4. Whisk the pomegranate juice and rosewater into the syrup until combined. Pour into a container and freeze for two to three hours, until clumps form and the edges are solid. (The shallower the container, the shorter the freezing time.) Use a fork to separate the crystals and freeze for another two hours. Repeat with the fork again, scraping across the frozen mixture, and continue this process until the liquid has frozen into separate crystals throughout, about eight to 10 hours total.
5. Just before serving, divide the granita between small glasses and sprinkle with the pomegranate seeds and rose petals.
Kataifi pastry nests with poached pears, and feta and saffron cream. Photo: New York Times
Pastry nests with poached pears and feta and saffron cream
For the pastry nests and pears:
½ cup (100g) castor sugar
2 star anise
2 cinnamon sticks
5 cardamom pods
pinch of saffron
zest from 1 medium lemon, cut in wide strips
1½ tbsp lemon juice, plus 3 tsp for the syrup
2 medium ripe Bartlett or Williams pears, peeled (360g)
150g kataifi pastry, defrosted if frozen
70g unsalted butter, melted
4 tsp honey
25g shelled pistachios, slivered or roughly chopped
For the feta and saffron cream
110g mascarpone cheese
55g finely crumbled feta, lightly packed
40g castor sugar
generous pinch of saffron, soaked in 3 tsp boiling water
120ml heavy cream
1. Poach the pears: Place sugar, spices, lemon zest and 1½ tablespoons lemon juice in a small saucepan. Add 700 millilitres water and bring to a boil over high heat. Once sugar has dissolved, add the pears, reduce the heat to medium-low and simmer, covered, for 15 to 20 minutes (depending on the ripeness of the pears), until they are soft all the way through. Set aside until slightly cool, then lift the pears out of the syrup and quarter them lengthwise. Remove the core and stalks and discard; return pears to the syrup to infuse overnight, or if that isn't possible, for at least three hours. (The longer they infuse in the syrup the more colour they will take on from the saffron.)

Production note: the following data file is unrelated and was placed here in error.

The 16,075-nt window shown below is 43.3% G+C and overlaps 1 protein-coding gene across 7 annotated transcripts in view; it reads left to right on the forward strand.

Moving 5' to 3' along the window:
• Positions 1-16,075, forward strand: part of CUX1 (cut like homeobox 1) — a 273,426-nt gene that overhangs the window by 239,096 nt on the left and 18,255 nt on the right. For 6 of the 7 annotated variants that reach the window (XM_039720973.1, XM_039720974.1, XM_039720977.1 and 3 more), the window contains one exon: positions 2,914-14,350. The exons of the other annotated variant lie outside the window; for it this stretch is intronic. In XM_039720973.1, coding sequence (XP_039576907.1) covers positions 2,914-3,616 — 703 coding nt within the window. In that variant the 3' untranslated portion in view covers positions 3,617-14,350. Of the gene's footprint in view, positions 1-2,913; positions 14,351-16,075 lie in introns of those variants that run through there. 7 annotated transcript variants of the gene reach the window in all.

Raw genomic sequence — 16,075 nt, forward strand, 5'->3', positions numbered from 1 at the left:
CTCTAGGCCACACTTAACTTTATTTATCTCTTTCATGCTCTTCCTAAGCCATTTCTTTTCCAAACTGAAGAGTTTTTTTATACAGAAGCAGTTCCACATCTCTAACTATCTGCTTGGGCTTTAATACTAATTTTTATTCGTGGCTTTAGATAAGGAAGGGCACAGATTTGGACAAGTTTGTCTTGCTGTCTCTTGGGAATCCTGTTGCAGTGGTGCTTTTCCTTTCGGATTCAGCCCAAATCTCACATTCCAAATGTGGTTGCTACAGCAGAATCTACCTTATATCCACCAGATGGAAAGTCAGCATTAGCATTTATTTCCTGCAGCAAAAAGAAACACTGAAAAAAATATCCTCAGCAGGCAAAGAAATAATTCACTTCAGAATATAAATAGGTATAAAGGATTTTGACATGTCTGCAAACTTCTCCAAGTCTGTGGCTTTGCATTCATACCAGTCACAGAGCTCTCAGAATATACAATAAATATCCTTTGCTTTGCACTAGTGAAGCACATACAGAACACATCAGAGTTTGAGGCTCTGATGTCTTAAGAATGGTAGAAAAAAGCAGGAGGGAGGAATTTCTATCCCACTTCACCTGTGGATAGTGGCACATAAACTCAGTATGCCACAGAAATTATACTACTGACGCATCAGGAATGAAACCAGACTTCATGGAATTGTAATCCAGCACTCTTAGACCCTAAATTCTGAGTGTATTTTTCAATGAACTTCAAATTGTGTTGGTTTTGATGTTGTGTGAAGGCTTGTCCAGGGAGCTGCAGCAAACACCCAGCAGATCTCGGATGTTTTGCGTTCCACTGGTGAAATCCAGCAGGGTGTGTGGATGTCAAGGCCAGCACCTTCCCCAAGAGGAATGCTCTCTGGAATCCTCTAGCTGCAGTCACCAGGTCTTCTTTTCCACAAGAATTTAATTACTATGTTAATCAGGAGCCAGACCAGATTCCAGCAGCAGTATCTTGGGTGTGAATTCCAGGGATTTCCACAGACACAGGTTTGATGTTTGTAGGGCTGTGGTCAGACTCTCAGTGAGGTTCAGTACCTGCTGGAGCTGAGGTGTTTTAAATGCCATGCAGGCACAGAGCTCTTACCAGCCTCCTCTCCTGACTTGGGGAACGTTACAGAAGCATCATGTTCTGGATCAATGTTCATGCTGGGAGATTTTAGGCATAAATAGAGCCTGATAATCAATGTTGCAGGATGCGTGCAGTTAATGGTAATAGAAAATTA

2. Heat oven to 180C. Line a baking sheet with parchment paper and set aside.
3. Make the nests: Place the kataifi pastry in a medium bowl and gently separate the strands. Pour the melted butter over and mix together well, using your hands to make sure all the strands are coated. Separate the pastry into eight equal portions and then form each into nests that are a scant 7 centimetres wide, piling the pastry up on the sides so the edges are taller than the base. Arrange nests about 2.5 centimetres apart on the baking sheet and bake for 20 to 22 minutes, until golden brown and crisp, rotating the sheet halfway through. Set aside to cool.
4. Make the feta and saffron cream: Place mascarpone, feta, sugar, saffron and its water in the bowl of a stand mixer fitted with the whisk attachment. Whisk until combined and smooth, then add heavy cream. Continue to whisk for one to two minutes, until light and thick. Transfer cream into a piping bag (if you have one) and set aside.
5. Remove the pears from the syrup and reserve. Strain the liquid into a clean saucepan and add honey. Bring to a boil over high heat and cook for 10 to 15 minutes, or until the mixture is thick and you have about half a cup syrup left. Remove from heat, stir in 3 teaspoons lemon juice and set aside to cool.
6. When ready to serve, cut each pear quarter into three longish segments. Place two pieces of pear in the middle of each nest and then pipe (or spoon) about one quarter cup cream on top. Place one slice of pear on top of the cream, so that it sticks up, and sprinkle each portion with a teaspoon of slivered pistachios. Drizzle a teaspoon or two of syrup over each of the nests and serve. Reserve remaining syrup for another purpose, such as drizzling over yoghurt.
New York Times